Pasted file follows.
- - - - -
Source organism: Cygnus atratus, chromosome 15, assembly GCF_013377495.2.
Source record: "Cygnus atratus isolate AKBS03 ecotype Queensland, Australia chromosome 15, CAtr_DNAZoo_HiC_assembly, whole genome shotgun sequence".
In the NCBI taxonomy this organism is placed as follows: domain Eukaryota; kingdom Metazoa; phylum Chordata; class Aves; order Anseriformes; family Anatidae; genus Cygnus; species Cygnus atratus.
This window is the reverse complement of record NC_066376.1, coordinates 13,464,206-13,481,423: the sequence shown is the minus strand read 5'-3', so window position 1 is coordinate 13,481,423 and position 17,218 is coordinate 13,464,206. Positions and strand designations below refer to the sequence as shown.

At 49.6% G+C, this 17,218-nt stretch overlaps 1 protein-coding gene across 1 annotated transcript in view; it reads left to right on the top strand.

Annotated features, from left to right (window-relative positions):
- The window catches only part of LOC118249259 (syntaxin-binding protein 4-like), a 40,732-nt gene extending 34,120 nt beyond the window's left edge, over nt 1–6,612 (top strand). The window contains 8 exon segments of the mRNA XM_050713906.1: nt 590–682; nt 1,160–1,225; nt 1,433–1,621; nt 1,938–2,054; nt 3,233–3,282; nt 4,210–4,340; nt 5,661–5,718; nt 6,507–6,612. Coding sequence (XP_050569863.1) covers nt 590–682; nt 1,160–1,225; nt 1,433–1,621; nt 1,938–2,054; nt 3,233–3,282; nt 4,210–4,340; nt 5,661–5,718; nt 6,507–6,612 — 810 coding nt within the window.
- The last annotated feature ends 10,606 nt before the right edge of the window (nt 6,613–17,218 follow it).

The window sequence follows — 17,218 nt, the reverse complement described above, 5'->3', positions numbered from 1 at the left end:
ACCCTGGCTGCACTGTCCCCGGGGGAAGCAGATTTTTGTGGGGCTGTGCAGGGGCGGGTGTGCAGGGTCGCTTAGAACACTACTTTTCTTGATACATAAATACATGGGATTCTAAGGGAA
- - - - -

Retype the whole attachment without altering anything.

Source organism: Cygnus atratus, chromosome 15, assembly GCF_013377495.2.
Source record: "Cygnus atratus isolate AKBS03 ecotype Queensland, Australia chromosome 15, CAtr_DNAZoo_HiC_assembly, whole genome shotgun sequence".
In the NCBI taxonomy this organism is placed as follows: domain Eukaryota; kingdom Metazoa; phylum Chordata; class Aves; order Anseriformes; family Anatidae; genus Cygnus; species Cygnus atratus.
This window is the reverse complement of record NC_066376.1, coordinates 13,464,206-13,481,423: the sequence shown is the minus strand read 5'-3', so window position 1 is coordinate 13,481,423 and position 17,218 is coordinate 13,464,206. Positions and strand designations below refer to the sequence as shown.

At 49.6% G+C, this 17,218-nt stretch overlaps 1 protein-coding gene across 1 annotated transcript in view; it reads left to right on the top strand.

Annotated features, from left to right (window-relative positions):
- The window catches only part of LOC118249259 (syntaxin-binding protein 4-like), a 40,732-nt gene extending 34,120 nt beyond the window's left edge, over nt 1–6,612 (top strand). The window contains 8 exon segments of the mRNA XM_050713906.1: nt 590–682; nt 1,160–1,225; nt 1,433–1,621; nt 1,938–2,054; nt 3,233–3,282; nt 4,210–4,340; nt 5,661–5,718; nt 6,507–6,612. Coding sequence (XP_050569863.1) covers nt 590–682; nt 1,160–1,225; nt 1,433–1,621; nt 1,938–2,054; nt 3,233–3,282; nt 4,210–4,340; nt 5,661–5,718; nt 6,507–6,612 — 810 coding nt within the window.
- The last annotated feature ends 10,606 nt before the right edge of the window (nt 6,613–17,218 follow it).

The window sequence follows — 17,218 nt, the reverse complement described above, 5'->3', positions numbered from 1 at the left end:
ACCCTGGCTGCACTGTCCCCGGGGGAAGCAGATTTTTGTGGGGCTGTGCAGGGGCGGGTGTGCAGGGTCGCTTAGAACACTACTTTTCTTGATACATAAATACATGGGATTCTAAGGGAA